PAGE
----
ChefsRecipesSpice BlendsThe Jazz Chef

Qâlat-Daqqa (Tunisian Five Spice)



Asian five spice is a pretty common item at most American and European supermarkets these days, thanks to a ton of Chinese restaurants, and a few lead-dog television chefs who’ve introduced the flavor to Euramerican palettes, but Qâlat-Daqqa?

Qâlat-Daqqa, (Pronounced Kala-Daksa), more commonly known in English speaking countries, like Australia, that use it more, as Tunisian Five Spice, is still relatively new to the North American consumer, especially if they don’t shop at Arabic or African specialty markets.

It’s an aromatic and a flavorant of foods. The nutmeg, cinnamon and clove add aroma, the clove, pepper and grains of paradise contribute a little nutty spice and peppery pop.

World Spice makes a good one, custom grind too, but if you have most or all of these spices, consider grinding up your own as you can make just what you need, which keeps it both fresher and as one fewer thing taking up space in your spice aromata.

This is one of the few spice blends where different grinds can be used for different dishes. If you’re adding it to a rice dish, you’d want fine. For a roast chicken, you might go a med-fine grind, and, if you’re using it for tagine lamb, you might go with a coarser grind because it will cook for some time and soften, but still have a nice texture crusting the meat.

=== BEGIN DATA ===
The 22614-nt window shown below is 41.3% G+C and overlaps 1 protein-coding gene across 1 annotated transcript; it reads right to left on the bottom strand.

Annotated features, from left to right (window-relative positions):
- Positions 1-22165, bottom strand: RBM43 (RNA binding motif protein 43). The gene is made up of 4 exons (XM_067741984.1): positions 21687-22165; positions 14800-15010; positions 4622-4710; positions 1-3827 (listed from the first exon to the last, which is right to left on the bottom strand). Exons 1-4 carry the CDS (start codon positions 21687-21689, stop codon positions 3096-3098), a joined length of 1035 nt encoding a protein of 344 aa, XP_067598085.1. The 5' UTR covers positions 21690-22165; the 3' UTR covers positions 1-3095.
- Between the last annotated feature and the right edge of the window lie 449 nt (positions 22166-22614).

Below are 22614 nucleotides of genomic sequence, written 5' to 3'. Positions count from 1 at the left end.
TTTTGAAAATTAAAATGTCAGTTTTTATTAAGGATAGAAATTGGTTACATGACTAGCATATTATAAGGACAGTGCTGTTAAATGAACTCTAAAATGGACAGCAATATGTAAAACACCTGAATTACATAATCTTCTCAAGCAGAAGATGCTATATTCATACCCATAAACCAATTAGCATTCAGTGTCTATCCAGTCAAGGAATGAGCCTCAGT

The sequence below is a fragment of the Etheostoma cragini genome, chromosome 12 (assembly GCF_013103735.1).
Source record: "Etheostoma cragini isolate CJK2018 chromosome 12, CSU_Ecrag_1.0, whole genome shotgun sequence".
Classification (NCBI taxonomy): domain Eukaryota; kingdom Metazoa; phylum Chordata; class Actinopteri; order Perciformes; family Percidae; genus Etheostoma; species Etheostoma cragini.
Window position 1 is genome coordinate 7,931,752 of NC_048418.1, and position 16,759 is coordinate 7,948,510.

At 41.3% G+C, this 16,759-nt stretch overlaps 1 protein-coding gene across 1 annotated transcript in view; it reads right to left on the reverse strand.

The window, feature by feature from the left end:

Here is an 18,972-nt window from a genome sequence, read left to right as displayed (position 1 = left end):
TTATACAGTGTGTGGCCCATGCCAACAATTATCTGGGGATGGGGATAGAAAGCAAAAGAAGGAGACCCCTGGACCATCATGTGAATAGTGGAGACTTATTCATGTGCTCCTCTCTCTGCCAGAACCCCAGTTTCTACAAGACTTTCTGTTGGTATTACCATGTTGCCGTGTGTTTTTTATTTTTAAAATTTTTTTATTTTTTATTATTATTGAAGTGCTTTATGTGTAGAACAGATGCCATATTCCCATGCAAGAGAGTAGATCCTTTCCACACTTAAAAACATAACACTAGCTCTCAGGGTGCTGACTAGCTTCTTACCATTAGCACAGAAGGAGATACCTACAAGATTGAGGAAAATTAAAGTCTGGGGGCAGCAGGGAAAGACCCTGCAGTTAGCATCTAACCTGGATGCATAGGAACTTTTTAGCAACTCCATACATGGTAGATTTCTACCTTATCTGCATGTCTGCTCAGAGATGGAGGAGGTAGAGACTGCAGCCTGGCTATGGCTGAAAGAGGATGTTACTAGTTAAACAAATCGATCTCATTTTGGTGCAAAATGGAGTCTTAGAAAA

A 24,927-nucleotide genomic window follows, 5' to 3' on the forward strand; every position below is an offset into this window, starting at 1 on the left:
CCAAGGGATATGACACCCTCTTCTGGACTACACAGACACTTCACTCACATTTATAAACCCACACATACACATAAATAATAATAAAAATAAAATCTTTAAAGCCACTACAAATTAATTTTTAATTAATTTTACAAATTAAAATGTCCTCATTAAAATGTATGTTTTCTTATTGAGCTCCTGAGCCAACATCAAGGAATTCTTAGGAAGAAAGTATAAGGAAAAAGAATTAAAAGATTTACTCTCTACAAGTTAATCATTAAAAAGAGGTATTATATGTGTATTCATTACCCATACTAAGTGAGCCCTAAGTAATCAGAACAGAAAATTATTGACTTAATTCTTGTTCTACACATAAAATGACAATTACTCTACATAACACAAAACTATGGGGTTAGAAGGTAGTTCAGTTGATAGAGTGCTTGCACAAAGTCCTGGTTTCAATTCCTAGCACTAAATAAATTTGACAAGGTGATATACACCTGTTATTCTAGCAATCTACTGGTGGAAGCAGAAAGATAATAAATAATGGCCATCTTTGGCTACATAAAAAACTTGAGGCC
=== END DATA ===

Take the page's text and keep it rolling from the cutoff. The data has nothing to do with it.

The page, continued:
Grains of paradise and black pepper are from the same seasoning families and, in ancient versions of the recipe, were probably just grains of paradise, until pepper with a bit more kick came along. Grains of paradise, though, have much bigger flavor, which, for this mix, is key. In my variation, then, I hit the dish with a smoother, sweeter Saigon cinnamon, which is closer to Cassia, which is what the Tunisian recipes call for.  I dial up the grains of paradise a bit and the pepper down.


This spice blend is great for many uses. I riff a Tunisian fried rice that rocks with it, and it’s great on all kinds of roasted meats, especially chicken, duck and lamb.




  • Spice Grinder or Coffee Mill or mortar/pestle.
  • Work bowl or cup
  • Rosti Mepal Modula spice box or other airtight container.
  • Sharp knife/cutting board (Cinnamon stick only)



  1. If you’re going to use a cinnamon stick, be sure to break it into 2-3 smaller pieces before putting it into a spice mill, or cutting it up with a knife and coarse chopping it if you’re using a mortar/pestle. Skip this step with ground cinnamon.
  2. In a spice grinder of your choice (see above), place all the ingredients. Grind to the desired consistency for your application.
  3. Use in your recipe or store in an airtight container. Best to use within 6-8 months for maximum flavor, but it keeps, in dry storage, for a long time.
The Jazz Chef
the authorThe Jazz Chef
Educating chef, managing editor, writer, blogger, filmmaker documentarian AND... in charge of the sheep dip. Ay-men!

Leave a Reply

This site uses Akismet to reduce spam. Learn how your comment data is processed.